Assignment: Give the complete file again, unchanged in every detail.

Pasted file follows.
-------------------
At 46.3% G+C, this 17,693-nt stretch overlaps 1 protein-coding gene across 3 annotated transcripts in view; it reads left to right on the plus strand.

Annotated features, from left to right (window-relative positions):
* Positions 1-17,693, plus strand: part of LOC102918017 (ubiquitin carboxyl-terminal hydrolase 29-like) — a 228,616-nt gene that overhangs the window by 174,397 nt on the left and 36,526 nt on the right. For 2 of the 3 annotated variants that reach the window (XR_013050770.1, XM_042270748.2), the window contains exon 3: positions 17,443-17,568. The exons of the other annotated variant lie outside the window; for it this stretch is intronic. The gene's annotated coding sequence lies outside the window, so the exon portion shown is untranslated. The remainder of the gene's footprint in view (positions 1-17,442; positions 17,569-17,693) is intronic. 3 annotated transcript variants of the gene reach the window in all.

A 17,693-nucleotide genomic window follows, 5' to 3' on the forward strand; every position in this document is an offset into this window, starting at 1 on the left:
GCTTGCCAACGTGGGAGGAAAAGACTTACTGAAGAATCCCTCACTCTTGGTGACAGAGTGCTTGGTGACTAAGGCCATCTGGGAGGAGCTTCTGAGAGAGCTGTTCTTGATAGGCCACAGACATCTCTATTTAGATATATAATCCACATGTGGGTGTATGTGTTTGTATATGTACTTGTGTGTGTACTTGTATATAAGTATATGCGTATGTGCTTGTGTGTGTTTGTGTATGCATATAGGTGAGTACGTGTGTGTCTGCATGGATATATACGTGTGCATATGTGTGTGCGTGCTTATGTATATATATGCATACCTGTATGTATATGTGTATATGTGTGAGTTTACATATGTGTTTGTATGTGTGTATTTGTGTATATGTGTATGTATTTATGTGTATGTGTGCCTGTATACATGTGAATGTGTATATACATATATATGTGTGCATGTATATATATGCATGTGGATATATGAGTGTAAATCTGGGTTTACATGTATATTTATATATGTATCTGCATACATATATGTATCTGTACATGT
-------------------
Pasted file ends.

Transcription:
At 46.3% G+C, this 17,693-nt stretch overlaps 1 protein-coding gene across 3 annotated transcripts in view; it reads left to right on the plus strand.

Annotated features, from left to right (window-relative positions):
* Positions 1-17,693, plus strand: part of LOC102918017 (ubiquitin carboxyl-terminal hydrolase 29-like) — a 228,616-nt gene that overhangs the window by 174,397 nt on the left and 36,526 nt on the right. For 2 of the 3 annotated variants that reach the window (XR_013050770.1, XM_042270748.2), the window contains exon 3: positions 17,443-17,568. The exons of the other annotated variant lie outside the window; for it this stretch is intronic. The gene's annotated coding sequence lies outside the window, so the exon portion shown is untranslated. The remainder of the gene's footprint in view (positions 1-17,442; positions 17,569-17,693) is intronic. 3 annotated transcript variants of the gene reach the window in all.

A 17,693-nucleotide genomic window follows, 5' to 3' on the forward strand; every position in this document is an offset into this window, starting at 1 on the left:
GCTTGCCAACGTGGGAGGAAAAGACTTACTGAAGAATCCCTCACTCTTGGTGACAGAGTGCTTGGTGACTAAGGCCATCTGGGAGGAGCTTCTGAGAGAGCTGTTCTTGATAGGCCACAGACATCTCTATTTAGATATATAATCCACATGTGGGTGTATGTGTTTGTATATGTACTTGTGTGTGTACTTGTATATAAGTATATGCGTATGTGCTTGTGTGTGTTTGTGTATGCATATAGGTGAGTACGTGTGTGTCTGCATGGATATATACGTGTGCATATGTGTGTGCGTGCTTATGTATATATATGCATACCTGTATGTATATGTGTATATGTGTGAGTTTACATATGTGTTTGTATGTGTGTATTTGTGTATATGTGTATGTATTTATGTGTATGTGTGCCTGTATACATGTGAATGTGTATATACATATATATGTGTGCATGTATATATATGCATGTGGATATATGAGTGTAAATCTGGGTTTACATGTATATTTATATATGTATCTGCATACATATATGTATCTGTACATGT